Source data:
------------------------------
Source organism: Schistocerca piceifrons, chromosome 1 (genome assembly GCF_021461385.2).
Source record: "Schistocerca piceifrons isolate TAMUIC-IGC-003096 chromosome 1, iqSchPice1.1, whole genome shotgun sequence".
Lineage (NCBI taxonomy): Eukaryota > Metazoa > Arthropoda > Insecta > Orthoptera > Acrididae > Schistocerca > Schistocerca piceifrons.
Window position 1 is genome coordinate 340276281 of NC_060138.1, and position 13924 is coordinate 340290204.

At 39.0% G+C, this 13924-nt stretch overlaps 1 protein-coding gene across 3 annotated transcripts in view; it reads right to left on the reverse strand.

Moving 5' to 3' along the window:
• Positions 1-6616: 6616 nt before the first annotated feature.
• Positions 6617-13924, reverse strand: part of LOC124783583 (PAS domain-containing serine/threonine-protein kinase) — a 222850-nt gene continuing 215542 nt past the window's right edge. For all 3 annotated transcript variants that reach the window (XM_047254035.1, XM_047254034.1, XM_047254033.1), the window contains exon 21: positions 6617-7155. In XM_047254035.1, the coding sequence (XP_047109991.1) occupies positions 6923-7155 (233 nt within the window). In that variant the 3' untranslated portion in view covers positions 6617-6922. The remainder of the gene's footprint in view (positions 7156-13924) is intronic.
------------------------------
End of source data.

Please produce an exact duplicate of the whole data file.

Source organism: Schistocerca piceifrons, chromosome 1 (genome assembly GCF_021461385.2).
Source record: "Schistocerca piceifrons isolate TAMUIC-IGC-003096 chromosome 1, iqSchPice1.1, whole genome shotgun sequence".
Lineage (NCBI taxonomy): Eukaryota > Metazoa > Arthropoda > Insecta > Orthoptera > Acrididae > Schistocerca > Schistocerca piceifrons.
Window position 1 is genome coordinate 340276281 of NC_060138.1, and position 13924 is coordinate 340290204.

At 39.0% G+C, this 13924-nt stretch overlaps 1 protein-coding gene across 3 annotated transcripts in view; it reads right to left on the reverse strand.

Moving 5' to 3' along the window:
• Positions 1-6616: 6616 nt before the first annotated feature.
• Positions 6617-13924, reverse strand: part of LOC124783583 (PAS domain-containing serine/threonine-protein kinase) — a 222850-nt gene continuing 215542 nt past the window's right edge. For all 3 annotated transcript variants that reach the window (XM_047254035.1, XM_047254034.1, XM_047254033.1), the window contains exon 21: positions 6617-7155. In XM_047254035.1, the coding sequence (XP_047109991.1) occupies positions 6923-7155 (233 nt within the window). In that variant the 3' untranslated portion in view covers positions 6617-6922. The remainder of the gene's footprint in view (positions 7156-13924) is intronic.